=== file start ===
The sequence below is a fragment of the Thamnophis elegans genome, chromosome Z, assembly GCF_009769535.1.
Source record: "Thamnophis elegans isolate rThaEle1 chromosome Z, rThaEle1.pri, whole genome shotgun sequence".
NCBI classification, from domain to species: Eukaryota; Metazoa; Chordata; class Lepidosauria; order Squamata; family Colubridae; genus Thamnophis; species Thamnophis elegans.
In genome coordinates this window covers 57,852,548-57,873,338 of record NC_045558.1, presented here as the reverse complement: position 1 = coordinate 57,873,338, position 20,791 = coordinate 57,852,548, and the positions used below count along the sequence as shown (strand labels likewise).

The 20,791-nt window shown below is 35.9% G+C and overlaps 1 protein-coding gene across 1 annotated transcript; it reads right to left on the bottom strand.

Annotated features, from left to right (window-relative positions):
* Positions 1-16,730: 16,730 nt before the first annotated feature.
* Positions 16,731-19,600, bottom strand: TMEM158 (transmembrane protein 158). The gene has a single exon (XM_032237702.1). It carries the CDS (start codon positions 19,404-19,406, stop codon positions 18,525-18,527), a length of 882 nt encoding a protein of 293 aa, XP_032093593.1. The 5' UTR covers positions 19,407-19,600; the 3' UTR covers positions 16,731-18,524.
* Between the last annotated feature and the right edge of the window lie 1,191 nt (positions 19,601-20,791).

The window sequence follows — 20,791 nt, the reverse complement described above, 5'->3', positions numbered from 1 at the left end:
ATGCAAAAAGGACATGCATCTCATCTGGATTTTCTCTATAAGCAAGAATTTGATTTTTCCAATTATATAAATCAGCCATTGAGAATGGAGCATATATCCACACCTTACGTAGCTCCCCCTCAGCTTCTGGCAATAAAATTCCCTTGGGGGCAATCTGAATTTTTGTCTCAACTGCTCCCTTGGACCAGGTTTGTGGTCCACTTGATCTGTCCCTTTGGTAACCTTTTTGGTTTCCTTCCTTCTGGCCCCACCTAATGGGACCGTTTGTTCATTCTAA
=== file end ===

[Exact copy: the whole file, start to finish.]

The sequence below is a fragment of the Thamnophis elegans genome, chromosome Z, assembly GCF_009769535.1.
Source record: "Thamnophis elegans isolate rThaEle1 chromosome Z, rThaEle1.pri, whole genome shotgun sequence".
NCBI classification, from domain to species: Eukaryota; Metazoa; Chordata; class Lepidosauria; order Squamata; family Colubridae; genus Thamnophis; species Thamnophis elegans.
In genome coordinates this window covers 57,852,548-57,873,338 of record NC_045558.1, presented here as the reverse complement: position 1 = coordinate 57,873,338, position 20,791 = coordinate 57,852,548, and the positions used below count along the sequence as shown (strand labels likewise).

The 20,791-nt window shown below is 35.9% G+C and overlaps 1 protein-coding gene across 1 annotated transcript; it reads right to left on the bottom strand.

Annotated features, from left to right (window-relative positions):
* Positions 1-16,730: 16,730 nt before the first annotated feature.
* Positions 16,731-19,600, bottom strand: TMEM158 (transmembrane protein 158). The gene has a single exon (XM_032237702.1). It carries the CDS (start codon positions 19,404-19,406, stop codon positions 18,525-18,527), a length of 882 nt encoding a protein of 293 aa, XP_032093593.1. The 5' UTR covers positions 19,407-19,600; the 3' UTR covers positions 16,731-18,524.
* Between the last annotated feature and the right edge of the window lie 1,191 nt (positions 19,601-20,791).

The window sequence follows — 20,791 nt, the reverse complement described above, 5'->3', positions numbered from 1 at the left end:
ATGCAAAAAGGACATGCATCTCATCTGGATTTTCTCTATAAGCAAGAATTTGATTTTTCCAATTATATAAATCAGCCATTGAGAATGGAGCATATATCCACACCTTACGTAGCTCCCCCTCAGCTTCTGGCAATAAAATTCCCTTGGGGGCAATCTGAATTTTTGTCTCAACTGCTCCCTTGGACCAGGTTTGTGGTCCACTTGATCTGTCCCTTTGGTAACCTTTTTGGTTTCCTTCCTTCTGGCCCCACCTAATGGGACCGTTTGTTCATTCTAA